China, which lends nearly $1 trillion to about 150 developing countries, is reluctant to cancel the huge debt owed to struggling countries. That’s at least in part because China faces a debt bomb at home, with trillions of dollars in debt from local governments, mostly off-the-books financial affiliates and property developers.
One of Treasury Secretary Janet L. Yellen’s key issues when she visits Beijing this week will be whether she can persuade China to cooperate more to address the ongoing debt crisis facing low-income countries. is. But China’s state-owned banking system has been wary of accepting losses on foreign loans as it faces much higher losses on domestic loans.
How much debt does China have?
It’s difficult to know exactly because official data is scarce. Researchers at JPMorgan Chase & Co. last month calculated that total domestic debt, including household, corporate and government debt, amounted to 282% of the country’s annual economic output. This compares with an average of 256 percent for developed countries around the world and 257 percent for the United States.
What sets China apart from most other countries is the rapid accumulation of debt relative to the size of its economy. By comparison, debt surges in the United States and even heavily indebted Japan have been less dramatic. China’s debt has soared to more than double the size of its economy since the global financial crisis 15 years ago, making it difficult to manage.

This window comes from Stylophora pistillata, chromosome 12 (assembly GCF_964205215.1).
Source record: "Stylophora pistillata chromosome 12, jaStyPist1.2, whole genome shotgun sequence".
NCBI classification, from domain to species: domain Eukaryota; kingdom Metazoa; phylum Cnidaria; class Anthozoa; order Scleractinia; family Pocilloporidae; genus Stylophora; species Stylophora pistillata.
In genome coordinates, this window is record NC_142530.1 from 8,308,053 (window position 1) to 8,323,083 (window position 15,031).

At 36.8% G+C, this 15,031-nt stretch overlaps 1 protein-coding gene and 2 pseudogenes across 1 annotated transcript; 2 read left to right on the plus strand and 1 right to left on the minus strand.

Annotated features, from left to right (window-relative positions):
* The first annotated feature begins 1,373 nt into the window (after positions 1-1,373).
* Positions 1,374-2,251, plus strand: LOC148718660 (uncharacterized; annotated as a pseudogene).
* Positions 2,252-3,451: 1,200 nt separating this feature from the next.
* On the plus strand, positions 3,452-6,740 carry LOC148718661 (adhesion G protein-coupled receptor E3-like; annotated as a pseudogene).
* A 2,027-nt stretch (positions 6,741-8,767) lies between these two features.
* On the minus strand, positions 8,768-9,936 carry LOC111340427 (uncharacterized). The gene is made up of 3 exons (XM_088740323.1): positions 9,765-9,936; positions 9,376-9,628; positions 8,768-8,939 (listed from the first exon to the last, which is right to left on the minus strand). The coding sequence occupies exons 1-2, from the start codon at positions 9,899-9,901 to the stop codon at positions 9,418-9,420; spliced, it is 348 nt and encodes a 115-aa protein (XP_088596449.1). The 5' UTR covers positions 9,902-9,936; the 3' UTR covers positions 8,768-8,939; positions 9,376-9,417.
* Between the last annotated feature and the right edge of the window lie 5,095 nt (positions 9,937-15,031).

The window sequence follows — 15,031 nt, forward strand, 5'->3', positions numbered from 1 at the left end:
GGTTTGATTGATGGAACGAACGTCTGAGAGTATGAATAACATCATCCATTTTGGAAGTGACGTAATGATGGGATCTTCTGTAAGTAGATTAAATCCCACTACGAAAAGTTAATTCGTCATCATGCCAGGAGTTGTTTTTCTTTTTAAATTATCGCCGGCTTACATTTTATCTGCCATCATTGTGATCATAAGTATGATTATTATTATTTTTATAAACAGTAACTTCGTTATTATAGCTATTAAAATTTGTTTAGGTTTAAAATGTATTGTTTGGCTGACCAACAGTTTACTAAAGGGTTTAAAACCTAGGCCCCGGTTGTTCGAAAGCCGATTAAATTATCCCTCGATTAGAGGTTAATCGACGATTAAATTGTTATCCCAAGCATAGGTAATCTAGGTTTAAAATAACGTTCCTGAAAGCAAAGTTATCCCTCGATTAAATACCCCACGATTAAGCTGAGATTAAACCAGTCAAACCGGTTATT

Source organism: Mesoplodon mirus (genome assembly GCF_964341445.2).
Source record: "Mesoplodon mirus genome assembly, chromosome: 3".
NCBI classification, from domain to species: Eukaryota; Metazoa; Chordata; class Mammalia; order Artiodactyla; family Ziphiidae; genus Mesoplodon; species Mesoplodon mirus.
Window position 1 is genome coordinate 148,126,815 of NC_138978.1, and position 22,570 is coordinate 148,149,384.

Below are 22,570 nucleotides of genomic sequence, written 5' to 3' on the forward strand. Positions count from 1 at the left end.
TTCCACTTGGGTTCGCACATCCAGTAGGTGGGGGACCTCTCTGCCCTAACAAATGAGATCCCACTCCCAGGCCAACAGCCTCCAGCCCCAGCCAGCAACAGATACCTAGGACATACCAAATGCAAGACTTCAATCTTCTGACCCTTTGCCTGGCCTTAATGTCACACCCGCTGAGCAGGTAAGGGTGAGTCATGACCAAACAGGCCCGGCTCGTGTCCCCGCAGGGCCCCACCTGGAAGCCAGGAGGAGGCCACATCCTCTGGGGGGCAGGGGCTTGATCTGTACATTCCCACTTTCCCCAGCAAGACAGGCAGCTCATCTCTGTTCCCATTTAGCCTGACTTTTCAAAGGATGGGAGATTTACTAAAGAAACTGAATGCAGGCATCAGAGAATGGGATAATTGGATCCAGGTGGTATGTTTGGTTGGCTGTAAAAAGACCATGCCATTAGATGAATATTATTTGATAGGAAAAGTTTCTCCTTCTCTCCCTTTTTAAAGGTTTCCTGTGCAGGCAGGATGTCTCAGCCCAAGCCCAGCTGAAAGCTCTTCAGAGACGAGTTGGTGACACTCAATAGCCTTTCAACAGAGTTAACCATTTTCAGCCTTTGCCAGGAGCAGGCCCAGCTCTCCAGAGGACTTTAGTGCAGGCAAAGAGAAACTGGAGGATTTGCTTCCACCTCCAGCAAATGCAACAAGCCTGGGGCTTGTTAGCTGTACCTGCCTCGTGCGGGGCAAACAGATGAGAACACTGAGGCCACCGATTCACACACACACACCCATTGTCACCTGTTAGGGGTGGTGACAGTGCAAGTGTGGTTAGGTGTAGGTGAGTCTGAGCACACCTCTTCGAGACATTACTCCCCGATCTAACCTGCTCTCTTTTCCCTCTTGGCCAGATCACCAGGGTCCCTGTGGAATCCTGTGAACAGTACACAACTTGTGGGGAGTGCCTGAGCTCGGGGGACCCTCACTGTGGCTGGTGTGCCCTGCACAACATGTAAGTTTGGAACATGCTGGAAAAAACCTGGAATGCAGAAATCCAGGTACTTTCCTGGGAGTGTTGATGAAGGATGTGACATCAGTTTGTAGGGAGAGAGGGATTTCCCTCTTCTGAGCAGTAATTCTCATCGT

China’s lending to developing countries is small relative to its domestic debt, accounting for less than 6% of China’s annual economic output. But these loans are particularly politically sensitive. Despite heavy censorship, complaints regularly surface on Chinese social media that banks should have lent money to poor households and communities within the country rather than abroad. Accepting large losses on such loans would be very unpopular in China.
How did China get into such a deep debt hole?
It started with real estate, which has been plagued by overbuilding, declining prices and distressing potential buyers. Over the past two years, dozens of property developers who borrowed money from foreign investors have defaulted, including two more recently. Developers have struggled to keep paying much higher debts to domestic Chinese banks.